A mutation in the gene encoding mitochondrial Mg2+ channel MRS2 results in demyelination in rats

Takashi Kuramoto, Mitsuru Kuwamura, Satoko Tokuda, Takeshi Izawa, Yoshifumi Nakane, Kazuhiro Kitada, Masaharu Akao, Jean-Louis GuŽnet, and Tadao Serikawa

9:45 AM


Selected Student Talk




Session 4: Large Scale and Genome-wide Resources

Conference Hall I


10:00 AM


Annotation of long non-coding RNA transcripts

Mark Thomas and Jennifer Harrow

10:15 AM


The JAX Cre Repository: Improving the utility of Cre driver strains

Stephen A. Murray, Caleb Heffner, Michael Sasner, Cathleen Lutz, Brandon Grossman, Stephen Rockwood, Yashoda Sharma, and Leah Rae Donahue



10:30 AM

Coffee Break




11:00 AM


Mouse genomes project: map of SNPS and short indels

Petr Danecek, Gan Xiangchao, Thomas M Keane, James Stalker, Binnaz Yalcin, Martin Goodson, Sendu Balasubramaniam, Kim Wong, Guy Slater, Andreas Heger, Eleazar Eskin, Nick Furlotte, Chris Ponting, Jonathan Flint, and David J Adams

11:15 AM


Use of PiggyBac-mediated transient transgenic RNAi expression for rapid characterization of gene function during embryonic development

David R. Beier, Yuko Fujiwara, Shannon W. Davis, Haiyan Qiu, Thomas L. Saunders, Stuart Orkin, Sally A. Camper, and Bryan C. Bjork

11:30 AM


The Sanger Institute Mouse Genetics Programme

Ramiro Ramirez-Solis, J White, E Ryder, R Houghton, and J Bottomley

11:45 AM


Next level systemic phenotyping of mice

Martin HrabŽ de Angelis and the German Mouse Clinic consortium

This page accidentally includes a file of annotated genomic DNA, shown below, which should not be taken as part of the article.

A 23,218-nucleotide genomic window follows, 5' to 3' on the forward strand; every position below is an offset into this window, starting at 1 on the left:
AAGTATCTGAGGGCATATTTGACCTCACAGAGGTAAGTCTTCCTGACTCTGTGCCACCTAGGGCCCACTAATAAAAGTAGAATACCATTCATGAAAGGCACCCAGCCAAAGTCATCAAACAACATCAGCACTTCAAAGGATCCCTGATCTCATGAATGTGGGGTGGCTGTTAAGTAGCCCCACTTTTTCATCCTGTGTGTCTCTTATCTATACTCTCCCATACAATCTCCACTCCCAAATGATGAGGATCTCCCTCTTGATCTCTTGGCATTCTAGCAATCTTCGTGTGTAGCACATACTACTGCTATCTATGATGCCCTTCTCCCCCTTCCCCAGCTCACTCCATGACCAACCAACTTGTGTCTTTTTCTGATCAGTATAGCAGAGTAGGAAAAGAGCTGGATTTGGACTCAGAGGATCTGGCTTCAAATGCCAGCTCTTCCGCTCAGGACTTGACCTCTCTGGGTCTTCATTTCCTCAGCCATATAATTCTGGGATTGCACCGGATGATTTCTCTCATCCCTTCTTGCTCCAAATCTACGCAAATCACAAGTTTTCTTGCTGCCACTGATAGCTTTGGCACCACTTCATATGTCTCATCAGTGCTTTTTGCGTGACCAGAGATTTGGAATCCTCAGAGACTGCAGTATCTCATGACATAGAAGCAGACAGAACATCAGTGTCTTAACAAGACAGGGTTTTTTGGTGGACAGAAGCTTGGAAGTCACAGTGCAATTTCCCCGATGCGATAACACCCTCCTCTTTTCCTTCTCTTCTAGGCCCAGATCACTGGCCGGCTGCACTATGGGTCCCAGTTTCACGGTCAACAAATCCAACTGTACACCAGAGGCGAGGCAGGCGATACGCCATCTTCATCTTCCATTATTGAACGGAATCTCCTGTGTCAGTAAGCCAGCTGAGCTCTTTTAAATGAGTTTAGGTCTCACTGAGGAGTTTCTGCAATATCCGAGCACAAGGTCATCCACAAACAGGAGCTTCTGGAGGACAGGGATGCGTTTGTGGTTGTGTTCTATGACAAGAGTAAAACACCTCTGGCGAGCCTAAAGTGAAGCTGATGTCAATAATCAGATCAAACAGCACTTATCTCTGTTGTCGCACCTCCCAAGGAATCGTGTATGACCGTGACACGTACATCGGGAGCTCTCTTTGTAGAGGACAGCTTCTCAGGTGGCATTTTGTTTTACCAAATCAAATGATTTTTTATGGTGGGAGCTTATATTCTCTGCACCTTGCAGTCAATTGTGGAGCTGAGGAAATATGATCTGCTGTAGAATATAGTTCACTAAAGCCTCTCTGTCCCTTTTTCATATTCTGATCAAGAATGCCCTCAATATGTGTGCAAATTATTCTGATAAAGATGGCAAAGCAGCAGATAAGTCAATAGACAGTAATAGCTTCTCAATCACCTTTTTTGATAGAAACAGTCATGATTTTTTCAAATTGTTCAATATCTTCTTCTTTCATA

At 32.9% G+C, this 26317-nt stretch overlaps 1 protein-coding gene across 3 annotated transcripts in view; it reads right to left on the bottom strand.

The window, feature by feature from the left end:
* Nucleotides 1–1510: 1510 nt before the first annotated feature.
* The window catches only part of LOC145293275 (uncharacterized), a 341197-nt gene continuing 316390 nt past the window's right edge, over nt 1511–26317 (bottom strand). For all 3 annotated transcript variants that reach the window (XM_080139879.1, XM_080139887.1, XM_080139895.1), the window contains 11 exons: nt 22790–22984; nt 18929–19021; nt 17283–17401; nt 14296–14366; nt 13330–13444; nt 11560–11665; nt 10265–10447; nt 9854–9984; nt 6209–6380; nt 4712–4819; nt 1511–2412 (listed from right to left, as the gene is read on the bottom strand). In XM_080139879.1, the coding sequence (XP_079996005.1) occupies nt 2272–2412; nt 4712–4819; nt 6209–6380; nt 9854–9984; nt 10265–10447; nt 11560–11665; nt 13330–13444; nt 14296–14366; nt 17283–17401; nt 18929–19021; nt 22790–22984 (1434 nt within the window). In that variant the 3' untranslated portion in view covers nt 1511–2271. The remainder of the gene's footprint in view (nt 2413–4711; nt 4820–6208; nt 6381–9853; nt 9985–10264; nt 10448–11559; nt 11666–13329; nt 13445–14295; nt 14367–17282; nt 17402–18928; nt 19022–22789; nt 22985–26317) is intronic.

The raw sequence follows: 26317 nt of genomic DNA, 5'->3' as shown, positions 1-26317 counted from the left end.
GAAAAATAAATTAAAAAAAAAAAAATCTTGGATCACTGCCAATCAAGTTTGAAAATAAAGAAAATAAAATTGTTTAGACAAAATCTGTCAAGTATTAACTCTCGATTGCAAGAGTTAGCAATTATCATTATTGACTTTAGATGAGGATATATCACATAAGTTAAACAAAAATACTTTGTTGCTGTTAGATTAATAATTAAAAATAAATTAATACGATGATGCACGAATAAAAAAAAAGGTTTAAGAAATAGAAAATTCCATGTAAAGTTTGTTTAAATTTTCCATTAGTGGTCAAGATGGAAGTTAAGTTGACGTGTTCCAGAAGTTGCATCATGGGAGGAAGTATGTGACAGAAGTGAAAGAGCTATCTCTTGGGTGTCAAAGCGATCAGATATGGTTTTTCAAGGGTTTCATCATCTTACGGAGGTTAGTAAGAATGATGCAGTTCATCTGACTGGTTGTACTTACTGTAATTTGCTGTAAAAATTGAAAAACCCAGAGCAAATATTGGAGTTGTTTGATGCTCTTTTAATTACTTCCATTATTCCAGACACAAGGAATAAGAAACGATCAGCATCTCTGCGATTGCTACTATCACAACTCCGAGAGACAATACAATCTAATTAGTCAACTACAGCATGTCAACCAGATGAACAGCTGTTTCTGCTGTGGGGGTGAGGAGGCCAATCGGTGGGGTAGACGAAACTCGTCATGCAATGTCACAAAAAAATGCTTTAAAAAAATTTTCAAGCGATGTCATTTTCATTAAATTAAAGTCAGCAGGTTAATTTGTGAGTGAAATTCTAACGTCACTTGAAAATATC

12:00 Noon


Portal to large-scale mouse knockout resources

William Skarnes

12:15 PM


Tooling up MGI for a deluge in mouse phenotype and disease model data

Anna Anagnostopoulos, Janan Eppig, and Mouse Genome Informatics Group

12:30 PM


New approaches to conditionality

Aris N. Economides, David Frendewey, Peter Yang, David M. Valenzuela, Andrew J. Murphy, and George D. Yancopoulos

12:45 PM


Mouse metabolic phenotyping centers:  National consortium focusing on diabetic complications

Renee LeBoeuf




1:00 PM-2:00 PM





2:00 PM-5:00 PM

Guided Tour of the Knossos Archeological Site

Buses depart hotel lobby at 2:00 PM




5:00 PM-6:30 PM


Human Disease and Mouse Models

Conference Hall I

5:00 PM



Edward Wakeland

5:45 PM


Cancerous microRNAs and regulatory RNA binding proteins

Reuven Agami




6:30 PM





Wednesday, October 20, 2010

7:00 AM-8:30 AM





Session 5: Epigenetics, Neoplasia and Aging I

Sponsored by The Ellison Medical Foundation

Conference Hall I

8:30 AM


Genomic imprinting: Insights from the Gnas cluster 

Jo Peters

9:15 AM


The battle of the signals: Non-coding RNAs vs. enhancers in the transcriptional regulation of the Kcnq1 imprinted region

Anjali Raval, Lisa Korostowski, and Nora Engel

9:30 AM


An identity crisis: Abnormal male germ cell development and the initiation of testicular cancer

Jason Heaney, Jean Kawasoe, Megan Michelson, and Joseph Nadeau

9:45 AM


Age-associated change of energy metabolism are genetically dissected by mouse inter-subspecific consomic strains

Toyoyuki Takada, Akihiko Mita, Shigeharu Wakana, Kazuo Moriwaki, Hiromichi Yonekawa, and Toshihiko Shiroishi

10:00 AM


Genetic regulation of aging related phenotypes and lifespan in mice